As the supply chain disruption continues, about half of all small businesses in the U.S. have been significantly impacted, according to the latest survey released by the National Federation of Independent Business (NFIB).
The NFIB Research Center found that small businesses in the nation are facing two major challenges—labor shortages and supply chain disruptions—which might continue to be a problem during the holiday season, according to NFIB chief economist Bill Dunkelberg.
With the ongoing port backlog in Los Angeles, the survey shows 48 percent of small businesses are experiencing supply chain disruptions, with 62 percent of them reporting worsening situations compared to three months ago.
The nationwide supply chain disruption has been affecting various goods, including holiday supplies and household products, according to Sandy Rosco, executive director of the San Gabriel Chamber of Commerce.
With more than 100 cargo ships stranded at sea, small and medium-sized businesses will be hit hard, Rosco said.
David Chuc, a lighting store owner in Arcadia, California, is experiencing delivery delays for the Christmas lights he ordered in preparation for the holiday season.
“I’m still waiting for things to come in,” Chuc told The Epoch Times. “I usually have to pay a lot more [for things] to get here faster.”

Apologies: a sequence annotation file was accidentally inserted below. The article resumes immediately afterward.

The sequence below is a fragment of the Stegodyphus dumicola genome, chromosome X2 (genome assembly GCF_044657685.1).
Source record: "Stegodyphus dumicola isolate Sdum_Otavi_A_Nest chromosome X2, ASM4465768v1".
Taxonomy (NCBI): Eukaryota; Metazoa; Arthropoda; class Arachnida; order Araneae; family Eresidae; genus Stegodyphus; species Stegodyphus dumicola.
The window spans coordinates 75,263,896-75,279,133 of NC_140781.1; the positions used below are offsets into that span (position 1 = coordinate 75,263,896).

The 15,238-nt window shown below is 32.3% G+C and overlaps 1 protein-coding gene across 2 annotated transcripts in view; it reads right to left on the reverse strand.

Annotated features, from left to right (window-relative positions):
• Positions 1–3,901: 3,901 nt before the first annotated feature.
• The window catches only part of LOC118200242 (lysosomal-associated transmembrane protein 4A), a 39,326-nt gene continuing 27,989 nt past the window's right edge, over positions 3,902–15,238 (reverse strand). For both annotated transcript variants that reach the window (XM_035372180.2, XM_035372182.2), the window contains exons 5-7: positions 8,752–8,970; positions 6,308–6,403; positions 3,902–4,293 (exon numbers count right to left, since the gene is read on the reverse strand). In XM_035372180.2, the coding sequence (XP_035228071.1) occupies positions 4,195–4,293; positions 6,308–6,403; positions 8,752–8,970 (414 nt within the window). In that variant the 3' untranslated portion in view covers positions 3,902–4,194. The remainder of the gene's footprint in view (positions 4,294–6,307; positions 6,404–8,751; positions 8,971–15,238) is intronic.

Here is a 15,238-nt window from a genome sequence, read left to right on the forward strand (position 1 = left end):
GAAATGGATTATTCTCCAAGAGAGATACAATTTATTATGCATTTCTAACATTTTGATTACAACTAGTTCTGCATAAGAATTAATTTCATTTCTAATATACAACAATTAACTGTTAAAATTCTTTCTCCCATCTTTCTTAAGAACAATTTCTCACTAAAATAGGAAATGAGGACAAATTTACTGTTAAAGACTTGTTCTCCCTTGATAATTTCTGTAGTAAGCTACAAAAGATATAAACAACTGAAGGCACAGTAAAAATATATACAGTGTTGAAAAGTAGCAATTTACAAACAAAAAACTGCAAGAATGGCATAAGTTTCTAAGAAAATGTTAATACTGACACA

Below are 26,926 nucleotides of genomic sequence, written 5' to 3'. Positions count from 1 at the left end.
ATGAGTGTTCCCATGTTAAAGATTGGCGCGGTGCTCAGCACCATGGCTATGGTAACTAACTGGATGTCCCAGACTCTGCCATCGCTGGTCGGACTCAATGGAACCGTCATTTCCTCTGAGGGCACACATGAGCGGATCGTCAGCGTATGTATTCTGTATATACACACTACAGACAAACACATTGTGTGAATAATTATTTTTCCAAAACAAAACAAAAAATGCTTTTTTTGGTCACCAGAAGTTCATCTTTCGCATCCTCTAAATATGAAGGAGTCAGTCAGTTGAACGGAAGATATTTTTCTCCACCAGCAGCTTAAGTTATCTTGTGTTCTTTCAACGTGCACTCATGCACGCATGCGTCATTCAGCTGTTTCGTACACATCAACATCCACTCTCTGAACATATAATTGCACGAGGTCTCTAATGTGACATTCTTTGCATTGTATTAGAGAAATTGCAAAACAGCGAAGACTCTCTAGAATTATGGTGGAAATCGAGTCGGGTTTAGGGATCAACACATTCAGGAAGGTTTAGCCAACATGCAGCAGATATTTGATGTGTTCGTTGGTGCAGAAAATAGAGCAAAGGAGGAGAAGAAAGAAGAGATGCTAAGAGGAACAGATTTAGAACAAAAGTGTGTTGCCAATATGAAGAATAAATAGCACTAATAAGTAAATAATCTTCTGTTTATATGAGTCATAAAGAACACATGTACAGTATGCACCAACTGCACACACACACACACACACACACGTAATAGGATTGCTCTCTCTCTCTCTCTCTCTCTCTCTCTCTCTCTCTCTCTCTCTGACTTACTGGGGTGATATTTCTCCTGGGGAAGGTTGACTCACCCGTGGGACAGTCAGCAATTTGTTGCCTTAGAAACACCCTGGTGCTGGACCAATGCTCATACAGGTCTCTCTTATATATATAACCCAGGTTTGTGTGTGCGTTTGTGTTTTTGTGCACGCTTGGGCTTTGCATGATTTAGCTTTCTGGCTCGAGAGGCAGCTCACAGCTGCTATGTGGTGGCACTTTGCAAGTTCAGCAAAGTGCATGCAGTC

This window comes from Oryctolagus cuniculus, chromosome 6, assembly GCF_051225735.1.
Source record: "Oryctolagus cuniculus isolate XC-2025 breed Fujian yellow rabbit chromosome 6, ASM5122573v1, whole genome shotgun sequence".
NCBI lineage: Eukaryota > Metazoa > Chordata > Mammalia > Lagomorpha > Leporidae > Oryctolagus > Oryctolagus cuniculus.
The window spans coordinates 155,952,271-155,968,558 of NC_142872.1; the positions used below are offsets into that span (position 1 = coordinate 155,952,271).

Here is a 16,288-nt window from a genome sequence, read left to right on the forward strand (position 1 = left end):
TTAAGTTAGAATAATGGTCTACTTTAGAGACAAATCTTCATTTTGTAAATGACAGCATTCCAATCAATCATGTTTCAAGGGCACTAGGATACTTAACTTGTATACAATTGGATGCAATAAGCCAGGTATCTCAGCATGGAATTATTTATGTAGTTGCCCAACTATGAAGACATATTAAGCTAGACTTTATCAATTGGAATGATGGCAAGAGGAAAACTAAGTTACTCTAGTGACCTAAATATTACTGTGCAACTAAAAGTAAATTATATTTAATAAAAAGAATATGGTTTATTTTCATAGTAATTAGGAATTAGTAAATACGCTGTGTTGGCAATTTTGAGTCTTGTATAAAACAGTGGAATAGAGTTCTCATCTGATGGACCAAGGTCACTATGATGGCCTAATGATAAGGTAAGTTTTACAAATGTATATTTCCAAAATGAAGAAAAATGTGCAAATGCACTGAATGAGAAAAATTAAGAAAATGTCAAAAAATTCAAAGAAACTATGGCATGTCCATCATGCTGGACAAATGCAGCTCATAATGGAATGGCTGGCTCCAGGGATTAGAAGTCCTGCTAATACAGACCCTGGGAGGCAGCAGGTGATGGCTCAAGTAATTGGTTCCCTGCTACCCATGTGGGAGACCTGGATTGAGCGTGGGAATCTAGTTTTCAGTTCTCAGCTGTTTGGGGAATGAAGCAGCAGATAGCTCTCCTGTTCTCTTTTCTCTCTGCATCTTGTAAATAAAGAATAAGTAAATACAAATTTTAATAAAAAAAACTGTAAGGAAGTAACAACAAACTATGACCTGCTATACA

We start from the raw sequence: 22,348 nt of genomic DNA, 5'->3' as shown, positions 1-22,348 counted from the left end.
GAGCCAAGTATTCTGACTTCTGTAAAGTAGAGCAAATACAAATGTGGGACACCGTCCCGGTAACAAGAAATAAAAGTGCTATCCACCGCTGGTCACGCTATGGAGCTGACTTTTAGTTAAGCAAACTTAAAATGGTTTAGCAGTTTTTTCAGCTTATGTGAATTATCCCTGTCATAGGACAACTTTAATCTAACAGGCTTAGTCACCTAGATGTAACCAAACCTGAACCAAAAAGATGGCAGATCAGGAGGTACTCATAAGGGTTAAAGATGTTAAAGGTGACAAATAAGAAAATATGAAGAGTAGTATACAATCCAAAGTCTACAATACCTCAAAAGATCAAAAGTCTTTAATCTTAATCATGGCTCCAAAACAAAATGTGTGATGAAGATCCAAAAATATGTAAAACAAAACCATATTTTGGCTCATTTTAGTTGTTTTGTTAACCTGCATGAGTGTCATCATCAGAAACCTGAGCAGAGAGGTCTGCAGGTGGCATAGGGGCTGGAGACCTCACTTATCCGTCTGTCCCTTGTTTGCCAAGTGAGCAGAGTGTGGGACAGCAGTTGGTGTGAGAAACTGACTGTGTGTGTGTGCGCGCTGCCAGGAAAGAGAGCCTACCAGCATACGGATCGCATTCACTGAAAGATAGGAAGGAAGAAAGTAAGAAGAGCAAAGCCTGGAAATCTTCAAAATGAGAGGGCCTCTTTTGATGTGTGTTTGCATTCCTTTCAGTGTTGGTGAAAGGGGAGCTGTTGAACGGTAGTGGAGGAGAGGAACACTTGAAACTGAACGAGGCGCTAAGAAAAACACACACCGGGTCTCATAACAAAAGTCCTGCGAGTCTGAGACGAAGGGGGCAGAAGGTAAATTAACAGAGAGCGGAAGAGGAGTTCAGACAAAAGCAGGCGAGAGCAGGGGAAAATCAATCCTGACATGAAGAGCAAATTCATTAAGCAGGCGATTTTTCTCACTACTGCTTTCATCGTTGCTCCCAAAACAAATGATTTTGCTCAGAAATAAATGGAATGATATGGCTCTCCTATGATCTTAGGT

He said the shipping cost has doubled from around 7 cents to 16 cents per ounce.
Jillian Wahlquist, vice president of toy store chain Tom’s Toys, told The Epoch Times all of her stores are in good shape so far, with only a few products low in stock.
Wahlquist has been telling her customers to purchase products sooner rather than later because the delivery delay has been worsening.
“It’s taking longer on every, every stage of the supply chain to get products in,” Wahlquist said. “Certain categories that we’ve really never seen shortage on before we’re definitely seeing shortages now.”
On top of the supply chain disruptions, 76 percent of small business employers are experiencing different degrees of staffing shortages, according to the survey.
In response to labor shortages, 79 percent of business owners have increased starting wages to incentivize the unemployed to get back to the workforce, reported by the survey.
In addition to the wage increase, some employers are also offering more incentives including health insurance and hiring and referral bonuses.
California state director of NFIB, John Kabateck, said he believes all the challenges these small business owners are facing will ultimately slow down job growth in California.
“Unfilled job openings, supply chain disruptions, inflation, a congress threatening more taxes add up to a bleak outlook for the nation’s and California’s leading job-creators,” Kabateck said in a statement.